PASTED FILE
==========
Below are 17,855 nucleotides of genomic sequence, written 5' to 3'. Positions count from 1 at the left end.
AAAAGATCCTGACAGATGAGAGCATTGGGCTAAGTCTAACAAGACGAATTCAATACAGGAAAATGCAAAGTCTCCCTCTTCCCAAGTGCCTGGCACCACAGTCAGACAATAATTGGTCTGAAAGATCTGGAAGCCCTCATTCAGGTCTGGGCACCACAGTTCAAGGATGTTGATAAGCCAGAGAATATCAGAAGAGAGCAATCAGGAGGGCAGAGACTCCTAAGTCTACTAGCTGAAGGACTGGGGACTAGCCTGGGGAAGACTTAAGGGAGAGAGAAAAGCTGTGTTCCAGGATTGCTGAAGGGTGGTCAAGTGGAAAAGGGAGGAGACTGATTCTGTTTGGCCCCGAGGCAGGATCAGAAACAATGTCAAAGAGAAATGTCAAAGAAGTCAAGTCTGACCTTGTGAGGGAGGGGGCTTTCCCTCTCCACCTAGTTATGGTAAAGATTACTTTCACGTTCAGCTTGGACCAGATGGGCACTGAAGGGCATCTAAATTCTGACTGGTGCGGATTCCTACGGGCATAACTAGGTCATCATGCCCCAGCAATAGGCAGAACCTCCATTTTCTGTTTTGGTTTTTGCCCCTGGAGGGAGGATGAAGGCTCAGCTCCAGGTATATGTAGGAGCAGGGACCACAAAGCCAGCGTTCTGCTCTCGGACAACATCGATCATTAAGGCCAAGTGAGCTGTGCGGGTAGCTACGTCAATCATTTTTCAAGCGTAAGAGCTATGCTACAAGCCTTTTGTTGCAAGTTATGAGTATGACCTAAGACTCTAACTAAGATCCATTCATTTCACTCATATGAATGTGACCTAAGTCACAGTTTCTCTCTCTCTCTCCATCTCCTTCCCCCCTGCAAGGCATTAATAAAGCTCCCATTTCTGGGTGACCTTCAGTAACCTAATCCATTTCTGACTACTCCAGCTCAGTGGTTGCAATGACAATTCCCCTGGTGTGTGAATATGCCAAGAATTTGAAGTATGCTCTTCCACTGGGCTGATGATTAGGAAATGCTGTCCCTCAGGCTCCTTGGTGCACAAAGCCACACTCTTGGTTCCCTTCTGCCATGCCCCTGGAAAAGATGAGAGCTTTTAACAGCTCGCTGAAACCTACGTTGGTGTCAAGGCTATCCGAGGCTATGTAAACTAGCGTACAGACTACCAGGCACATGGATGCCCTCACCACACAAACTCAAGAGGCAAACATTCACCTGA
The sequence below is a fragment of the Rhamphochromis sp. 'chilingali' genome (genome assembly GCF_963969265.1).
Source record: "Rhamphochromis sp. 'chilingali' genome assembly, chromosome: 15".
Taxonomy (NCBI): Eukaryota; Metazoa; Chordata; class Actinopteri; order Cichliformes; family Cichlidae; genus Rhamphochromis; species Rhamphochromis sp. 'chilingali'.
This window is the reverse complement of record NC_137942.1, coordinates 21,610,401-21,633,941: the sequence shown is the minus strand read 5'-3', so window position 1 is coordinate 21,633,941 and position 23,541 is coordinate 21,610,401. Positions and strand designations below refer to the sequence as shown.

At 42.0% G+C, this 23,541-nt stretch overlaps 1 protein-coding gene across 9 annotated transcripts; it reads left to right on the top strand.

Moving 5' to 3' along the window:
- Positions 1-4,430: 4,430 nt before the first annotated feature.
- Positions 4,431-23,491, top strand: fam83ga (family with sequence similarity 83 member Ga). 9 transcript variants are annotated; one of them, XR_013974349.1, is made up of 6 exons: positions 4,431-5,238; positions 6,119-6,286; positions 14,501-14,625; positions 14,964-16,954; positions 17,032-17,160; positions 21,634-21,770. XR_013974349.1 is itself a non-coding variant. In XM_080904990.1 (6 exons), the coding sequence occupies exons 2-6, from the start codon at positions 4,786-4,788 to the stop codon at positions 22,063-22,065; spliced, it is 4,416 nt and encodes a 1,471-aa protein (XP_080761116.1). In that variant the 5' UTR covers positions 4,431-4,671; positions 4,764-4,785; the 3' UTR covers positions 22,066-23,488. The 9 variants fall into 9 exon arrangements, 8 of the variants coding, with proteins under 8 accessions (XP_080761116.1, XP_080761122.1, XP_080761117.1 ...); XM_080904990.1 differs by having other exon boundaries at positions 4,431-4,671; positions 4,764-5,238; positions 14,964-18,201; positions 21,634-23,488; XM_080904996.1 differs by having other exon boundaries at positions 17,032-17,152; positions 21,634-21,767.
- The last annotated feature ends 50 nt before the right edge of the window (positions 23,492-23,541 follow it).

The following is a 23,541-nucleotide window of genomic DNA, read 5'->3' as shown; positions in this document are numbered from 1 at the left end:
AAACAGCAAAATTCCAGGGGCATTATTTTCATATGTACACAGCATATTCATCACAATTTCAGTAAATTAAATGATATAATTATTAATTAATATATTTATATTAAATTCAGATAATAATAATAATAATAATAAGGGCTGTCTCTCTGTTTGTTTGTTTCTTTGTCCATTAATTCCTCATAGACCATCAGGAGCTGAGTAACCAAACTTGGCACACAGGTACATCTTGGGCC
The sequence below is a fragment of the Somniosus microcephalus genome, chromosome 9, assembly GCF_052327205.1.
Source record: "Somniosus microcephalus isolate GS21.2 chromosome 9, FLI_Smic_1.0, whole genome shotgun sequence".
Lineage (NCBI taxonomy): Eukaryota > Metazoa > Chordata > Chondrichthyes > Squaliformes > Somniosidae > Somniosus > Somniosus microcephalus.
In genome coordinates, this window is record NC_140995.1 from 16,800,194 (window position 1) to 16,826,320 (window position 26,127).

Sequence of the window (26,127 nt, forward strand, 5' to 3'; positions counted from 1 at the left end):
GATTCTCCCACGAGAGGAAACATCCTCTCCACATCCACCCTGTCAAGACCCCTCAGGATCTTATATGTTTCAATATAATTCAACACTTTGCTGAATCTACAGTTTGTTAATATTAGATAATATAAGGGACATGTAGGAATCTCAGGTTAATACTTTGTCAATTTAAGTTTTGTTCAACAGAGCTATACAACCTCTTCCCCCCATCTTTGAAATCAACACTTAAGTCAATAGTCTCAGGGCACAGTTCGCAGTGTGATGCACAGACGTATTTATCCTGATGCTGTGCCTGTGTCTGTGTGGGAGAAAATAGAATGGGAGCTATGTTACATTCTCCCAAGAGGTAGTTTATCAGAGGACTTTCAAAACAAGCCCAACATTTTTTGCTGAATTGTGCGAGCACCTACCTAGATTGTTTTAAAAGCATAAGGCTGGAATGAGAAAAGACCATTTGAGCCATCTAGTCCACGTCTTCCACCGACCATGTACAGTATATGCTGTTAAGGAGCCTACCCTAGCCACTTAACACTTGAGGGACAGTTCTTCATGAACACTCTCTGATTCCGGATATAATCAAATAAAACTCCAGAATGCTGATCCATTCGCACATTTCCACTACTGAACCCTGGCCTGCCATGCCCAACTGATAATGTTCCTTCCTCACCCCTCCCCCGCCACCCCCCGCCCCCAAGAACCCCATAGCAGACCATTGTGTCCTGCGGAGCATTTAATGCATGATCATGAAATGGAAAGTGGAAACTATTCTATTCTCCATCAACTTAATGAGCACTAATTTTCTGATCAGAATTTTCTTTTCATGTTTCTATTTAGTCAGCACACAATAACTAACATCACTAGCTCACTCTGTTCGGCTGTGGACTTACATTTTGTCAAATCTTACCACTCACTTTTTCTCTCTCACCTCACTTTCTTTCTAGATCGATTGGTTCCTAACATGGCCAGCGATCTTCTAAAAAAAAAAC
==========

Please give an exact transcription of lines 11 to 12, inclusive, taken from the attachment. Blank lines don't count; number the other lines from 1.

- The last annotated feature ends 50 nt before the right edge of the window (positions 23,492-23,541 follow it).

The following is a 23,541-nucleotide window of genomic DNA, read 5'->3' as shown; positions in this document are numbered from 1 at the left end: